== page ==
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The Impact of Autism Masking on Mental Health

Masking refers to the coping mechanism often used by people with Autism Spectrum Disorder (ASD). However, each person engages in masking differently. Autism masking has a tremendous impact on people's well-being and behaviour and should not go unnoticed. As communities, we must create inclusive and understanding environments that reduce the need for masking and offer more emotional support while embracing the unique ways people's minds work.

The Definition of Autism Masking

Autism masking is a coping strategy where autistic people hide their autistic traits, characteristics and behaviours. This mechanism, also known as social camouflaging, helps autistic people fit in or appear ‘neurotypical’ in various social situations.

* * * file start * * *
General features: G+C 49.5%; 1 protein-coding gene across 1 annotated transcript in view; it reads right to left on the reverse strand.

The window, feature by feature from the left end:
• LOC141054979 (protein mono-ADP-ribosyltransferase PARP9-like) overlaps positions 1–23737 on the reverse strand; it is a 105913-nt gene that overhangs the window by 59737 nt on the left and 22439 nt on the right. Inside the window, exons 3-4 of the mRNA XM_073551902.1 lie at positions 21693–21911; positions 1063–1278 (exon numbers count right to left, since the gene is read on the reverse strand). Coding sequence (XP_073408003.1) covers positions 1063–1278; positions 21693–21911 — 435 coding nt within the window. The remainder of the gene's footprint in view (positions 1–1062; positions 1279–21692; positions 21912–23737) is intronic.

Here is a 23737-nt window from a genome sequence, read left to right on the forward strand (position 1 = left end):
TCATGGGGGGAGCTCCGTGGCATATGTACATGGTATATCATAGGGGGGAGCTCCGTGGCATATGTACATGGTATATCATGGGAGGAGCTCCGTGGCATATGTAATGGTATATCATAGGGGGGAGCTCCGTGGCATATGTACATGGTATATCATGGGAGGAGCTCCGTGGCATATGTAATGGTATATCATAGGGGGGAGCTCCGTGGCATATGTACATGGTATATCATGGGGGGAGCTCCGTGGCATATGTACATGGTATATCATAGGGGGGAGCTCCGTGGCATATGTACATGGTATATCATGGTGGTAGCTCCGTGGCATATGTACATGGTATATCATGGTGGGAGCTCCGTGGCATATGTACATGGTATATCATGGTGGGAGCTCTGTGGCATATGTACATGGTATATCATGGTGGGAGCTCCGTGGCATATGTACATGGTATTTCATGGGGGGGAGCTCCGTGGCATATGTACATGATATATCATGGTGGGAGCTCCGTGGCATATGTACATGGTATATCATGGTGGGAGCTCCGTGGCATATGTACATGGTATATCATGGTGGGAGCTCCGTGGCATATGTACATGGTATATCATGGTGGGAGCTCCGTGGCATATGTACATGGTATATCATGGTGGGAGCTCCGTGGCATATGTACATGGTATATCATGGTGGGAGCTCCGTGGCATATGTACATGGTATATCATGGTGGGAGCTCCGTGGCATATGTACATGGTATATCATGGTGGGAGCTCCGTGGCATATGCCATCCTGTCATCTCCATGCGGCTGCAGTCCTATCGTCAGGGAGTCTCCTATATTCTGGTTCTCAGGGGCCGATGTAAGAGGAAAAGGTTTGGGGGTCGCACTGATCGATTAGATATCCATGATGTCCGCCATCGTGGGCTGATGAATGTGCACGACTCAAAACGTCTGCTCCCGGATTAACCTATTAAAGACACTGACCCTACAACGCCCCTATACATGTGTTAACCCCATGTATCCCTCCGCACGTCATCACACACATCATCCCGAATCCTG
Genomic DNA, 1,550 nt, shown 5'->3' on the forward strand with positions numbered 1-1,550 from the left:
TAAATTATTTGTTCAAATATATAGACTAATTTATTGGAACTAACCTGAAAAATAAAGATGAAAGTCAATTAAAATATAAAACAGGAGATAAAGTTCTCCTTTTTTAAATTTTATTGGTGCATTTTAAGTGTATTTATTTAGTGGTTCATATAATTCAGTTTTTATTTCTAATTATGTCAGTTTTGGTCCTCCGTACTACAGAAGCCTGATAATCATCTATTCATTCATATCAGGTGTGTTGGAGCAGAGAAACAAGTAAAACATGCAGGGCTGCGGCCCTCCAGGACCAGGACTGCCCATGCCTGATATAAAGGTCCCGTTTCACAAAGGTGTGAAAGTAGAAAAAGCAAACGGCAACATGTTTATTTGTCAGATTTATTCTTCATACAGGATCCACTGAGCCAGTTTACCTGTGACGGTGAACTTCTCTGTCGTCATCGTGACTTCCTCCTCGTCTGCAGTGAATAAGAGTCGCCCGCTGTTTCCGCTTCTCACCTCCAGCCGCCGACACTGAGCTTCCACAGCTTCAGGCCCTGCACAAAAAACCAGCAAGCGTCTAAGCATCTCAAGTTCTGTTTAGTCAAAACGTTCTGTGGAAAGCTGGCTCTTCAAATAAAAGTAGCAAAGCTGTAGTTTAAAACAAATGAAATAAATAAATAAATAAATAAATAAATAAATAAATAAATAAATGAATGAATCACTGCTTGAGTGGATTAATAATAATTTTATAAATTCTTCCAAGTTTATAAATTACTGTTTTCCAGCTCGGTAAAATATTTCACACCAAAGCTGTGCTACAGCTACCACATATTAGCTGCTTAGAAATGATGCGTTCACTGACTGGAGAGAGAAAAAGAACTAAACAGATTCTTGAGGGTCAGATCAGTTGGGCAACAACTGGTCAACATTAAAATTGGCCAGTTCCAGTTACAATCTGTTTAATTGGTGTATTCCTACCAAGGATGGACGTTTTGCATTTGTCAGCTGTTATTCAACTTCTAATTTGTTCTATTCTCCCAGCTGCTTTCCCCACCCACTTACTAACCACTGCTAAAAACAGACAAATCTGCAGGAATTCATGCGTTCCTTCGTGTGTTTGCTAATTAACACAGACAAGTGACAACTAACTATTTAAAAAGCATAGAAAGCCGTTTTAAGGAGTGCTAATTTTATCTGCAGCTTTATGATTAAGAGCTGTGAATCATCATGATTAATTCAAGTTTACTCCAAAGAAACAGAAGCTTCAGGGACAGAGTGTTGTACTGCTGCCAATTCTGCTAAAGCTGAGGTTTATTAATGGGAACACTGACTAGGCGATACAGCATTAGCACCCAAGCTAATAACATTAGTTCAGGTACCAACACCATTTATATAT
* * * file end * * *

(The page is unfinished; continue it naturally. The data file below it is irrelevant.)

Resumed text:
Masking behaviour can happen consciously or unconsciously by suppressing autistic traits and behaviours or even adapting and learning different communication styles to feel socially accepted. Autistic people use masking to navigate social interactions and reduce the chances of being misunderstood by their peers. However, autism masking can be exhausting and contribute to developing anxiety and stress. It can also lead to a loss of self and identity in autistic adults and children.

Situations Where Individuals May Engage in Masking

Autism masking can occur in multiple situations, but most often in social settings where an autistic person may feel pressure to conform to social norms and hide their traits. Some of the most common situations include: